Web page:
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Wednesday, July 17, 2024

Putin says West wants to ‘tear apart’ Russia

Putin has used the concept of "historical Russia" to argue that Ukrainians and Russians are one people -- undermining Kyiv's sovereignty and justifying his 10-month offensive in Ukraine.

President Vladimir Putin has blasted the West for trying to “tear apart” Russia and said in an interview aired on national television that his offensive in Ukraine aimed to “unite the Russian people”.

Meanwhile in Kyiv, a day after deadly shelling in southern Ukraine, residents held Christmas services on Sunday, defying Russian spiritual leaders who celebrate it on January 7.

Putin has used the concept of “historical Russia” to argue that Ukrainians and Russians are one people — undermining Kyiv’s sovereignty and justifying his 10-month offensive in Ukraine.

He said Russia’s “geopolitical opponents (were) aiming to tear apart Russia, the historical Russia”.

“Divide and conquer, that’s what they have always sought to accomplish and are still seeking to do,” Putin added.

“But our goal is different: it’s to unite the Russian people,” he said.

Putin declared his government was acting “in the right direction… protecting our national interests, the interests of our citizens, of our people.”

He repeated that Moscow was ready to negotiate and appeared unfazed when asked about the new air defence system the United States will deliver to Ukraine.

“Of course we will destroy it, 100 percent!” Putin said, referring to the Patriot missile battery promised to Ukrainian President Volodymyr Zelensky.

Read more: US asks Putin to keep ‘acknowledging reality’ after ‘war’ reference

– Kherson ‘terror’ –

Earlier this week, in his first trip outside Ukraine since the offensive began, Zelensky earned firm pledges of support from US President Joe Biden, including the Pentagon’s most advanced air defence system.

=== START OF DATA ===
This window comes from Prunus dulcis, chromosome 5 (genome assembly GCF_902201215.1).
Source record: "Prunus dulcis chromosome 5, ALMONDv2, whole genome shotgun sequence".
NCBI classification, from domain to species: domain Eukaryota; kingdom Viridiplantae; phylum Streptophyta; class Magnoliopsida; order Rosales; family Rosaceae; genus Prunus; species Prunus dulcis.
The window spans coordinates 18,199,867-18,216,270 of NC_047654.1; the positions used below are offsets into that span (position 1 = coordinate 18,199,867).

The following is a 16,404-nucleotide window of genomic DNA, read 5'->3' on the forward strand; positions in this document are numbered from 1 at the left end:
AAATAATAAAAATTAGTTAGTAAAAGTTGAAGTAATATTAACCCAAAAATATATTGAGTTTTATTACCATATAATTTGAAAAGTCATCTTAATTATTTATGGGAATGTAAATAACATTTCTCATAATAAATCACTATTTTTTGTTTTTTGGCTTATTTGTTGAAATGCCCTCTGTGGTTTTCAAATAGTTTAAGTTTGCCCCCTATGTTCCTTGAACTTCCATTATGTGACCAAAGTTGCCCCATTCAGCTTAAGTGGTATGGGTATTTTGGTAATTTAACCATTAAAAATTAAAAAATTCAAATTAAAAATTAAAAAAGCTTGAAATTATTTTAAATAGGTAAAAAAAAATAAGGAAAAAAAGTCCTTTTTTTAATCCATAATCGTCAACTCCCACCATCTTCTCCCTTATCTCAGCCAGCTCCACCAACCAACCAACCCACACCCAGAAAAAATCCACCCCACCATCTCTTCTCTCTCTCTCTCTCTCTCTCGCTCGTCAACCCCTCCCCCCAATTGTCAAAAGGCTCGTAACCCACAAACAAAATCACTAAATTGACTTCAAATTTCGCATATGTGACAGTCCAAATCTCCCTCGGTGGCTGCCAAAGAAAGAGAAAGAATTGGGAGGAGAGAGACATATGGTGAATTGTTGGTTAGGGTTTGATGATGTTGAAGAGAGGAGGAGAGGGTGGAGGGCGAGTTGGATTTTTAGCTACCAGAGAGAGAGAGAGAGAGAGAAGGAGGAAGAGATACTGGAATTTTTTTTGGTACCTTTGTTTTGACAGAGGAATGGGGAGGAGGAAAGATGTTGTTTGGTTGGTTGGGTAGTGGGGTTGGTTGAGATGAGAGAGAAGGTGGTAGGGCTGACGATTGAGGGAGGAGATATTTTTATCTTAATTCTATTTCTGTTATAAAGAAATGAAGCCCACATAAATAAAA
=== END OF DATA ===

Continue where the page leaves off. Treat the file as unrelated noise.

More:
Western military and financial aid has been crucial for Ukraine’s pushback of Russian troops — including from Kherson, the only regional capital that was held by Russia.

Despite Russia’s retreat from the city, it remains within reach of Moscow’s weaponry and under constant threat.

The Ukrainian army counted 71 strikes on the partly recaptured Kherson region on Saturday, including 41 on the city.

This included deadly shelling on a busy market in the city centre that left 10 people dead and 55 injured.

The Russian-installed head of the Kherson region, Vladimir Saldo, said on Telegram the shelling was “a disgusting provocation” by Ukraine used to blame Russia.

In his daily address on Sunday, Zelensky condemned Russian “terrorists” and thanked all his compatriots — including soldiers, doctors, volunteers — involved in defending Ukraine.

“Thank you… to everyone who came to Kherson to help. To save the wounded from the terrorists’ strike on Christmas. Artillery and mortar against ordinary Kherson streets… monsters!” Zelensky said.

Read more: Russia wants an end to the war in Ukraine, says Putin

– Defiant Christmas –

On Sunday, church bells pealed throughout Kyiv as Orthodox Christians attended Christmas services, in break with the Russian spiritual leaders who will mark the holiday in two weeks.

At a service in central Kyiv, worshipper Olga Stanko told AFP she supported any move that would distance Ukraine from Russia.

“The war has brought us so much grief,” she said. “We cannot do this with Russia, remain under its influence.”

Also attending the service, Olena Zakharova-Gorianska said she was happy to be celebrating Christmas on December 25 for the first time — describing it as an obvious choice after surviving Russian occupation in the town of Gostomel, north of Kyiv.

“I do not want to have anything to do with the occupiers, with the enemy,” she said.

The decision by some Ukrainian churches to observe Christmas on December 25 highlights the deepening rift between religious leaders in Kyiv and Moscow.